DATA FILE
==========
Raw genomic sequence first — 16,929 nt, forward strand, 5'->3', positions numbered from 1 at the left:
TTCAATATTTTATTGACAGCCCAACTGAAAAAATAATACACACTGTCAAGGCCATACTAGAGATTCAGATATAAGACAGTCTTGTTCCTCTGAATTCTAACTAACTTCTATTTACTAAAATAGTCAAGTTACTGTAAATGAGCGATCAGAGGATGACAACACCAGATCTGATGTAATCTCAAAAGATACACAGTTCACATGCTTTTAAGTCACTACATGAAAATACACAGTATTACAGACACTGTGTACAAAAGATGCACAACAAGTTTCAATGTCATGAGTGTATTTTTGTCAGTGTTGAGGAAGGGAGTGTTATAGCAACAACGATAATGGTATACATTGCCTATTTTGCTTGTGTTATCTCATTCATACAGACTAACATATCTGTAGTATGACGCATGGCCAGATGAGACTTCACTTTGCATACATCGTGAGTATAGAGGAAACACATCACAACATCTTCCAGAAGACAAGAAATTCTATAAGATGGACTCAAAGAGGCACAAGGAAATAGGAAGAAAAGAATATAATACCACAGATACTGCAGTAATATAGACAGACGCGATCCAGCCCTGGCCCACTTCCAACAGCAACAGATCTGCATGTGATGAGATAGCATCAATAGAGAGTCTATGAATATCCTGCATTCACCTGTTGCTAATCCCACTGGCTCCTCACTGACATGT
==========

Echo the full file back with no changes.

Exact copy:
Raw genomic sequence first — 16,929 nt, forward strand, 5'->3', positions numbered from 1 at the left:
TTCAATATTTTATTGACAGCCCAACTGAAAAAATAATACACACTGTCAAGGCCATACTAGAGATTCAGATATAAGACAGTCTTGTTCCTCTGAATTCTAACTAACTTCTATTTACTAAAATAGTCAAGTTACTGTAAATGAGCGATCAGAGGATGACAACACCAGATCTGATGTAATCTCAAAAGATACACAGTTCACATGCTTTTAAGTCACTACATGAAAATACACAGTATTACAGACACTGTGTACAAAAGATGCACAACAAGTTTCAATGTCATGAGTGTATTTTTGTCAGTGTTGAGGAAGGGAGTGTTATAGCAACAACGATAATGGTATACATTGCCTATTTTGCTTGTGTTATCTCATTCATACAGACTAACATATCTGTAGTATGACGCATGGCCAGATGAGACTTCACTTTGCATACATCGTGAGTATAGAGGAAACACATCACAACATCTTCCAGAAGACAAGAAATTCTATAAGATGGACTCAAAGAGGCACAAGGAAATAGGAAGAAAAGAATATAATACCACAGATACTGCAGTAATATAGACAGACGCGATCCAGCCCTGGCCCACTTCCAACAGCAACAGATCTGCATGTGATGAGATAGCATCAATAGAGAGTCTATGAATATCCTGCATTCACCTGTTGCTAATCCCACTGGCTCCTCACTGACATGT